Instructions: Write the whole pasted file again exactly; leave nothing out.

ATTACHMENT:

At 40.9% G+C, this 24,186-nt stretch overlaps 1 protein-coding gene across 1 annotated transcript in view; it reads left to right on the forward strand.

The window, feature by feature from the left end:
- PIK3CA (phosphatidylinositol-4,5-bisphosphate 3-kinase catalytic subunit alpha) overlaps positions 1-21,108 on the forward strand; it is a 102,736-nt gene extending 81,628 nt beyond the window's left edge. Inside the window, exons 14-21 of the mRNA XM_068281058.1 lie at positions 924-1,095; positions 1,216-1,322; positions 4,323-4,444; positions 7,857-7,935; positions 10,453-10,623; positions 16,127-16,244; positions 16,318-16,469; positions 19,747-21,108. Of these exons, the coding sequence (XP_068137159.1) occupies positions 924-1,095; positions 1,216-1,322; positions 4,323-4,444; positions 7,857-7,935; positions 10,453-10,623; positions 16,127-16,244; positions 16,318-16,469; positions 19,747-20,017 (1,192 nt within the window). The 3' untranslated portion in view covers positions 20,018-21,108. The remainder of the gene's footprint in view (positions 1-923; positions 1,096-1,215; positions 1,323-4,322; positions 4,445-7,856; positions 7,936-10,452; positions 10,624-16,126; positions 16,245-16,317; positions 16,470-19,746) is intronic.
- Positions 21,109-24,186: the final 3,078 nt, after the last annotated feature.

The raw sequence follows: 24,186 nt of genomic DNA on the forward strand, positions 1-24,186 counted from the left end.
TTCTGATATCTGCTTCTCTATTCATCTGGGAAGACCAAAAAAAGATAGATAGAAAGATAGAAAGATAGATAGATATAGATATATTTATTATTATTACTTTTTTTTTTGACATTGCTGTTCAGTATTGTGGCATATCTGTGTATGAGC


At 40.9% G+C, this 24,186-nt stretch overlaps 1 protein-coding gene across 1 annotated transcript in view; it reads left to right on the forward strand.

The window, feature by feature from the left end:
- PIK3CA (phosphatidylinositol-4,5-bisphosphate 3-kinase catalytic subunit alpha) overlaps positions 1-21,108 on the forward strand; it is a 102,736-nt gene extending 81,628 nt beyond the window's left edge. Inside the window, exons 14-21 of the mRNA XM_068281058.1 lie at positions 924-1,095; positions 1,216-1,322; positions 4,323-4,444; positions 7,857-7,935; positions 10,453-10,623; positions 16,127-16,244; positions 16,318-16,469; positions 19,747-21,108. Of these exons, the coding sequence (XP_068137159.1) occupies positions 924-1,095; positions 1,216-1,322; positions 4,323-4,444; positions 7,857-7,935; positions 10,453-10,623; positions 16,127-16,244; positions 16,318-16,469; positions 19,747-20,017 (1,192 nt within the window). The 3' untranslated portion in view covers positions 20,018-21,108. The remainder of the gene's footprint in view (positions 1-923; positions 1,096-1,215; positions 1,323-4,322; positions 4,445-7,856; positions 7,936-10,452; positions 10,624-16,126; positions 16,245-16,317; positions 16,470-19,746) is intronic.
- Positions 21,109-24,186: the final 3,078 nt, after the last annotated feature.

The raw sequence follows: 24,186 nt of genomic DNA on the forward strand, positions 1-24,186 counted from the left end.
TTCTGATATCTGCTTCTCTATTCATCTGGGAAGACCAAAAAAAGATAGATAGAAAGATAGAAAGATAGATAGATATAGATATATTTATTATTATTACTTTTTTTTTTGACATTGCTGTTCAGTATTGTGGCATATCTGTGTATGAGC